This Signal is about the availability and reliability of airway suction equipment. A sample incident reads:
“Patient vomited brown liquid. She could not breathe and fell to the floor. I shouted for the resus trolley. The suction on the arrest trolley was disassembled. In my haste to re - assemble this, I did it incorrectly and the suction did not work.”
Suction is a basic requirement for airway management and often an essential intervention in the care of the critically ill patient. Suction equipment that is not ready for immediate use delays commencement of effective cardiopulmonary resuscitation and increases the risk of aspiration and death.
The National Patient Safety Agency (NPSA) has received 104 reports of serious incidents describing problems with airway suction systems between January 2005 and December 2009. The majority of incidents occurred during an emergency situation and the equipment was needed urgently to clear the patient’s airway. In seven reports the failure to suction is likely to have contributed to the patient’s death.
The incidents describe equipment that was:
• unavailable (e.g. no suction device on the resuscitation trolley or none on the ward);
• set up incompletely (e.g. without suction bags or tubes);
• set up incorrectly (e.g. tube directly connected to the wall-mounted unit);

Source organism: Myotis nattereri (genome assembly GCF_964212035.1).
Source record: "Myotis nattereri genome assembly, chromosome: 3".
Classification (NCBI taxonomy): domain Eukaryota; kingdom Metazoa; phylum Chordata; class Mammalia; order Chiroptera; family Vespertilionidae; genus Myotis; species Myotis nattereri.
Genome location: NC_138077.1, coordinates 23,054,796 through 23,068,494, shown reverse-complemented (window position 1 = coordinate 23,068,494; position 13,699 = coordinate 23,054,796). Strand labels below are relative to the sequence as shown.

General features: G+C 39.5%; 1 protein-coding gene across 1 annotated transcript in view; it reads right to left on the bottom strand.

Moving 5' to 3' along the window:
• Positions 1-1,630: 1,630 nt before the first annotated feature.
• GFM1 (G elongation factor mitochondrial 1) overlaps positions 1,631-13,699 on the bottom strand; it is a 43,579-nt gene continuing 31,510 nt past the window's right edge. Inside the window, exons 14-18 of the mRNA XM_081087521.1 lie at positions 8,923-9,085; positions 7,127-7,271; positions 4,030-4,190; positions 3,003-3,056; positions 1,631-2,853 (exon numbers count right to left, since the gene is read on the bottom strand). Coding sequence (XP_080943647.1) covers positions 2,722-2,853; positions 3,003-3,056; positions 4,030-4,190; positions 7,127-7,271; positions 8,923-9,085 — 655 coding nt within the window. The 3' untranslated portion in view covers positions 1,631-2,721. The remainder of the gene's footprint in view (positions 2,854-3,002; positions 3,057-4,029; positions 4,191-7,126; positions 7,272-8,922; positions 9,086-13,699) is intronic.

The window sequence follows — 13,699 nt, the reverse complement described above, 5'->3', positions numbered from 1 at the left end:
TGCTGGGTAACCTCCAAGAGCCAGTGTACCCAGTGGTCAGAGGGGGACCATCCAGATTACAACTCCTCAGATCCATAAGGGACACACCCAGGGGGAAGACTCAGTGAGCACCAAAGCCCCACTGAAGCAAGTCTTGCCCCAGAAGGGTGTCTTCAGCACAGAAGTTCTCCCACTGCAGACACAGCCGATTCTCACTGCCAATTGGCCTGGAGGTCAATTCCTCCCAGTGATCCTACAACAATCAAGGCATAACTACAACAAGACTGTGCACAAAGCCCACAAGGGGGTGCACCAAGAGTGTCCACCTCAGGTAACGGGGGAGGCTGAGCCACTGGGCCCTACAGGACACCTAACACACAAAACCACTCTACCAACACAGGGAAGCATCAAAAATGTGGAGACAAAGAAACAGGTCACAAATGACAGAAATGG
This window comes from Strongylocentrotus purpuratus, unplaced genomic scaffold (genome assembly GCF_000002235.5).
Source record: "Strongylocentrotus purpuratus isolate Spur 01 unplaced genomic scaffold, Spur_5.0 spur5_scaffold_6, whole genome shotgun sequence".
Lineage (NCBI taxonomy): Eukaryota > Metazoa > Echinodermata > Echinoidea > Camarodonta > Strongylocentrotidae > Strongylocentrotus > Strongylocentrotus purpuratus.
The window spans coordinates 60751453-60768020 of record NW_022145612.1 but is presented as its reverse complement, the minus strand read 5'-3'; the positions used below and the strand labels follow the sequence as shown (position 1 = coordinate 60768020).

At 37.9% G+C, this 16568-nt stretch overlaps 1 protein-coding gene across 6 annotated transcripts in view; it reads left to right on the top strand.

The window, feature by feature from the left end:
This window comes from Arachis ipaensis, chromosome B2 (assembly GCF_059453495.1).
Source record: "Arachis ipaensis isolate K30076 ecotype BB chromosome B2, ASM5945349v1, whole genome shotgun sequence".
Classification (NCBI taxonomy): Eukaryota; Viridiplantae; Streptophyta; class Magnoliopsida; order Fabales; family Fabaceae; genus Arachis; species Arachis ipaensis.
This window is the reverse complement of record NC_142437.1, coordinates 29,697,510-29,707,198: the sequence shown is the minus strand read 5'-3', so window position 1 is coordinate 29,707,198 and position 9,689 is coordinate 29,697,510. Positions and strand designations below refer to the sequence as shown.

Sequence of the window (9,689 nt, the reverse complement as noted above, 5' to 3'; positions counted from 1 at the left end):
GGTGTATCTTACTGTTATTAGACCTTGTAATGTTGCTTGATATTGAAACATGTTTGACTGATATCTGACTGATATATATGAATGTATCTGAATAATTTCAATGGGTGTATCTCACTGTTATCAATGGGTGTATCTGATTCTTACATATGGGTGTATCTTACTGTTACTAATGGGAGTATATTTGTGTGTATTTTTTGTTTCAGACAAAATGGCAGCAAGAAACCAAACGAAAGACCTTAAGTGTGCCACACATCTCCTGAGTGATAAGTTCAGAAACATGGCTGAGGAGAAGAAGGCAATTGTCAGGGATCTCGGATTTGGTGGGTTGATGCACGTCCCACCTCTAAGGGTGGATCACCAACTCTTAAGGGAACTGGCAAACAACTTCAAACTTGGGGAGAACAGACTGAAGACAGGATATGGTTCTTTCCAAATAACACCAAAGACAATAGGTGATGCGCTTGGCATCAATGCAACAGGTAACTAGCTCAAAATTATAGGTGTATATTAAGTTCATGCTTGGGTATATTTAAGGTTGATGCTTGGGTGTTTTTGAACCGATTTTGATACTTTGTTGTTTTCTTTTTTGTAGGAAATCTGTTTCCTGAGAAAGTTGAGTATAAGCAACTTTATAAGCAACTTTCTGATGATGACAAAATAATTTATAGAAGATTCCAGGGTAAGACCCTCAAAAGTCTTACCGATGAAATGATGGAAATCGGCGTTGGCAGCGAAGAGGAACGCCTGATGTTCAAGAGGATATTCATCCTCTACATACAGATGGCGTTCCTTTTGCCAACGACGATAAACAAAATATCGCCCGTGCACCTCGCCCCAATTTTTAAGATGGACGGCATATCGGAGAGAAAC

• not cleaned (e.g. filter and jars full of fluid);
• not working on battery (unit not fully charged).
The reports suggest that lack of training and poor checking procedures were underlying causes for these incidents.
Organisations may wish to consider:
• Regular training for all users (i.e. assembling, checking and using the equipment).
• Implementing agreed arrangements for ensuring that suction equipment is always readily available. To support effective checking of the equipment, specific criteria could be added to the daily checklist (e.g. necessary items are available and clean, suction manometer reading shows sufficient pressure, power supply is connected where appropriate).
• Standardising suction devices. The variety of devices used within a hospital is an additional contributing factor and standardisation is a key step to minimise the risks.
Please contact us with your initiatives to reduce risk in this area.
Signals are notifications of key risks emerging from review of serious incidents reported to the NRLS and shared by the NPSA.